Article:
Intel bakes palm-sized Core i5 NUC to rival Raspberry Pi
A $35 ARM board has Chipzilla rattled or amused?
Pictures and details of a stripped-back ultra-compact desktop computer from Intel have hit the web.
Packing a Core i3 or Core i5 processor socket on a 10cm-by-10cm board, the hand-sized Intel Next Unit of Computing (NUC) doesn't feature a touchscreen nor a keyboard, although it is one of the smallest complete x86-compatible computers on the market. It's more like an Apple TV in terms of form factor, it's smaller than Mini-ITX boards and yet larger than the credit card-sized Raspberry Pi.
The NUC is destined for kiosks and digital signs, rather than mass sale to the schoolchildren targeted by the UK-designed Pi, but it could find a corner under tellies or in classrooms.
According to Fred Birang, a senior product marketing engineer at Intel, in an interview with Just Press Start, the gear will hit the market in the second half of the year.
The NUC has two SO-DIMM laptop memory slots, and two mini PCIe headers allowing the motherboard to be expanded. There are a series of sockets for Thunderbolt, HDMI and USB 3.0. Naturally it needs a heatsink and fan assembly. Anyone who has used or seen a development board or played with Mini-ITX kit will be forgiven for their bemusement at the ripple of excitement caused by this hunk of silicon.
Powered by the Sandy Bridge i5 chip with an Intel HD 3000 GPU, the NUC is still going to be a whole load more powerful than the ARM-compatible 700MHz Broadcom SoC in the Raspberry Pi - and will support the gigantic Microsoft Windows platform. Consequently it's going to chug a lot more energy and be more expensive.
The price is not yet decided, but the smart boxes are likely to cost significantly more than the $35 Raspberry Pi. Birang said the price wouldn't be in the "hundreds or thousands" and blog Extreme Tech suggested a $100 price tag. But then, the Pi is not for profit, and Intel obviously wants to make money off their boxes. ®
Re: different beasts
What he said! If anything this is more akin to Via's Nano-itx (at 12cmx12cm) than the rasberry pi.
The main selling point of the pi is that it is so cheap, cheap enough that you could take risks with it that you would not want to do with something costing 10x as much. Basically I see it as an experimental computer (something between a fully fledged PC and micro-controllers), something you can use to teach yourself, or stick it in difficult environments without risking a lot of money.
The Intel does not compete with it, they are in different leagues completely.
Imho this shows how intel are floundering around having realized that arm are going to eat their business from the bottom up.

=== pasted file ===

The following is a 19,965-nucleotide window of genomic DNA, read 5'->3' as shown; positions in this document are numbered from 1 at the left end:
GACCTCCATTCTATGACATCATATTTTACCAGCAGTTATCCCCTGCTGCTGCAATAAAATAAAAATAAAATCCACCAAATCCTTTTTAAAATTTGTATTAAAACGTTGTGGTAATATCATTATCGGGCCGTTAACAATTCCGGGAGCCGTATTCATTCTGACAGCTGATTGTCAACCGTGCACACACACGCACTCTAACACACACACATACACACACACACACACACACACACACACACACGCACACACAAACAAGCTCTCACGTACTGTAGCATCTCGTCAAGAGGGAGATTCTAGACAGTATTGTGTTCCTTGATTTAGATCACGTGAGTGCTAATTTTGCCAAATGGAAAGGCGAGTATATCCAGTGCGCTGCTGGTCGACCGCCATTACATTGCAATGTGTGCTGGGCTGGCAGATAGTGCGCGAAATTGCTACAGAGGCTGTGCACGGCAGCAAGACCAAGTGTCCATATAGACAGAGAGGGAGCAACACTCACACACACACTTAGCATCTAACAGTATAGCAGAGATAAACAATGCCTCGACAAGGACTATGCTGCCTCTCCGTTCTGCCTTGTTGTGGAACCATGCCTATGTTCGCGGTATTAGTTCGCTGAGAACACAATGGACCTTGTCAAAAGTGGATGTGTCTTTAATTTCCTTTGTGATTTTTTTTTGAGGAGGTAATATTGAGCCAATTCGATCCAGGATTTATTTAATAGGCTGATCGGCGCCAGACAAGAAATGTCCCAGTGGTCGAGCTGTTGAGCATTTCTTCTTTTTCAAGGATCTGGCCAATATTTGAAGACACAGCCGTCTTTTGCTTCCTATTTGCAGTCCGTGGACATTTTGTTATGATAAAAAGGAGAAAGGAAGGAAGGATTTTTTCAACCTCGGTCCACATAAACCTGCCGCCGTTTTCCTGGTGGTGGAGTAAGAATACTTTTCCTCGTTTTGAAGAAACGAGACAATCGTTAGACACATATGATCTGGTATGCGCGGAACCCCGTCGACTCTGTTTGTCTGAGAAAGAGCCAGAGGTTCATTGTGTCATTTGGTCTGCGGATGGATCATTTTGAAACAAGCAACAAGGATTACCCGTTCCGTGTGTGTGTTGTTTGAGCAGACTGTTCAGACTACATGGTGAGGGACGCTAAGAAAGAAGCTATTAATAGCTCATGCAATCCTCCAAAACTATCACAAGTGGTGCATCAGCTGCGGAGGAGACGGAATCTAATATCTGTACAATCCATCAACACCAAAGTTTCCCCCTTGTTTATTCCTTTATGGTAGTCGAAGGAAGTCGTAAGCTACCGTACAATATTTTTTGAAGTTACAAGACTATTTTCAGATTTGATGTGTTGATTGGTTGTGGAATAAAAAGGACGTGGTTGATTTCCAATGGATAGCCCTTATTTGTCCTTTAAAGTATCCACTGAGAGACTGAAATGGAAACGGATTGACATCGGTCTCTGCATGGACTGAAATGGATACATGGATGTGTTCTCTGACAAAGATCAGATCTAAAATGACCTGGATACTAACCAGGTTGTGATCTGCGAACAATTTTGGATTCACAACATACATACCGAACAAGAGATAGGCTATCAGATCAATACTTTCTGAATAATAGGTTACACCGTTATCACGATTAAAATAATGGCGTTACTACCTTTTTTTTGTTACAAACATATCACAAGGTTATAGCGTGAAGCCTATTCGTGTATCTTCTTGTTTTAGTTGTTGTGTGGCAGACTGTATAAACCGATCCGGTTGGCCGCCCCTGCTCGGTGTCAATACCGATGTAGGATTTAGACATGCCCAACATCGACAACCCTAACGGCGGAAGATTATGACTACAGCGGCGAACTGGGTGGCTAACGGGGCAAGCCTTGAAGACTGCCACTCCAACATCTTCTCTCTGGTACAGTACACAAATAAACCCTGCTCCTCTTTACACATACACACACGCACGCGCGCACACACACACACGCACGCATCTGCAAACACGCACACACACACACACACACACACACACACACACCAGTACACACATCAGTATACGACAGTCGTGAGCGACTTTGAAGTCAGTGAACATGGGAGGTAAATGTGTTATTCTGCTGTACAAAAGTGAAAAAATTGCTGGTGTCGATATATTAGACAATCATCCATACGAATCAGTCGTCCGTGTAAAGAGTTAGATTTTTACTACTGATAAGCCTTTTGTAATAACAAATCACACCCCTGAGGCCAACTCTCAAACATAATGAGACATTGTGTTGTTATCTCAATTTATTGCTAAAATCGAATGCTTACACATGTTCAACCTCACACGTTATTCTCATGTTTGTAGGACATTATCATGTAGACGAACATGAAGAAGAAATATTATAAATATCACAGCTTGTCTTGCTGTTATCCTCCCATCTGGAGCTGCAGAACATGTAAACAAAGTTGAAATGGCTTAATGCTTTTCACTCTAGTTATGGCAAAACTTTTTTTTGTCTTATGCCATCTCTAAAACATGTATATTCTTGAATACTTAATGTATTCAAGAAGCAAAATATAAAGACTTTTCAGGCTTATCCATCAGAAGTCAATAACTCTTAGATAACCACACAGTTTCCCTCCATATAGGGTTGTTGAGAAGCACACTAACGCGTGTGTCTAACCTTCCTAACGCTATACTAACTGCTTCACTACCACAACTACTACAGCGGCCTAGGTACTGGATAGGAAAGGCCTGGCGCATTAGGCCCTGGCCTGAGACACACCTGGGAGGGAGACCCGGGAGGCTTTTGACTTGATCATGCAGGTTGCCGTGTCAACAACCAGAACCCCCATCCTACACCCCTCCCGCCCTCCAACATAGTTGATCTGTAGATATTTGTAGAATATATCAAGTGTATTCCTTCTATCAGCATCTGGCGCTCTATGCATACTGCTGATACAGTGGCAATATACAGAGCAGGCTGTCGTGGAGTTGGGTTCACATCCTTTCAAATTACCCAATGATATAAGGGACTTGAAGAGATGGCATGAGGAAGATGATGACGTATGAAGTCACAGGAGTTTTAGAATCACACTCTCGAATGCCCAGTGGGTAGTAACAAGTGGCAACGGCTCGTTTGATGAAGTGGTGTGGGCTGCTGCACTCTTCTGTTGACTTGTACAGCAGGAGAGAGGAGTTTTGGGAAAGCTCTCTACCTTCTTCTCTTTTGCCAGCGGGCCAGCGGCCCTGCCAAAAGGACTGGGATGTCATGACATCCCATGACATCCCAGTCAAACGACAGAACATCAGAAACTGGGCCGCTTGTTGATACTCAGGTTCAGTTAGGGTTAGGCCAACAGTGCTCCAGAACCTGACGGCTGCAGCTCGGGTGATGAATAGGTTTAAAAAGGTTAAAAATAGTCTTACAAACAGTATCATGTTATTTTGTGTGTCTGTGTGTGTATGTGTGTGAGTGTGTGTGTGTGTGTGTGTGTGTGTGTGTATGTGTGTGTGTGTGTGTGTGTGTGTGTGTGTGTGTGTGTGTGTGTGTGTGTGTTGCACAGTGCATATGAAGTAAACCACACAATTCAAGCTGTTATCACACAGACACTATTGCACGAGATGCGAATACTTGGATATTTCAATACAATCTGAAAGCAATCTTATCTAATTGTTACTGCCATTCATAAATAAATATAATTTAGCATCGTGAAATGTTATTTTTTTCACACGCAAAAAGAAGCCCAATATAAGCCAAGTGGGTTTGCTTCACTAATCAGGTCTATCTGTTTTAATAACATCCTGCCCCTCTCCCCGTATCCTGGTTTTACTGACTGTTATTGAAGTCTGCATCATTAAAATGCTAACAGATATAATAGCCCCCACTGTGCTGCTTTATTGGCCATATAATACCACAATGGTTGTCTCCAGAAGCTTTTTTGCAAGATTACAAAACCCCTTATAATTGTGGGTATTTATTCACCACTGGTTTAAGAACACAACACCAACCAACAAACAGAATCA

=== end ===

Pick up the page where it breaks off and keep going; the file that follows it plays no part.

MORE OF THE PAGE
The raspberry pi must have alarm bells ringing. This could be the thing that finally gets linux adopted firstly by youngsters. They learn linux, they don't need intel boxes to run it. Another 10 years from now they start to be the influence in business with what they buy and use.
I cant help but feel that ms don't like the pi for the same reasons, and unlike the netbooks you can't shoe horn windows onto the pi. Therefore the only alternative is get a supplier to make something to counter the pi. A little pressure never hurts, especially if they (intel) believe ms may drop them as a supported platrom down the line anyway. Its a great time to rebuild a bridge if such an opportunity arises like this.
Then again, I may just be reading too much into it....
Fan = show stopper
A fan is moving parts and single point of failure. Best avoided if possible especially for embedded systems.
Biscuits or Pi?
There are lots of embedded PC formats. Apart from the fairly popular Mini (and Micro)-ATX there is also a 3½ inch "biscuit" format and a 4 inch PC104 size, which seems to be about the same as this new offering.
These are intended for embedded use - as is the Pi, though given the power and heatsinking requirements of Intel's latest attempt, I'm not convinced that's the market they're aiming for.
It's definitely not a Pi-worrier.
Re: different beasts
Agreed Ogi. Definitely different beasts. I plan on using the Pi in Big Gun R/C Model Warship Combat to replace the more conventional R/C guts while adding new functionality (like cameras, sensor readings and such that I don't have now). Some things are hard to tell from 50ft away with a 5-6' model ship on the water. I *suspect* the other robotic combat guys (ala the Robot Wars folks) will start doing the same.
The Pi ($25 for regular Pi and $35 for Pi+) can also get used in quantity with a lot more laissez faire attitude if your experiment doesn't work out. (and by not work out, I mean a release of magic blue smoke) Definitely a hobbyist board. Kinda like the Altair of old in that regard. I don't see doing that with the Intel board.
Penguin cuz that's what Pi runs innit it?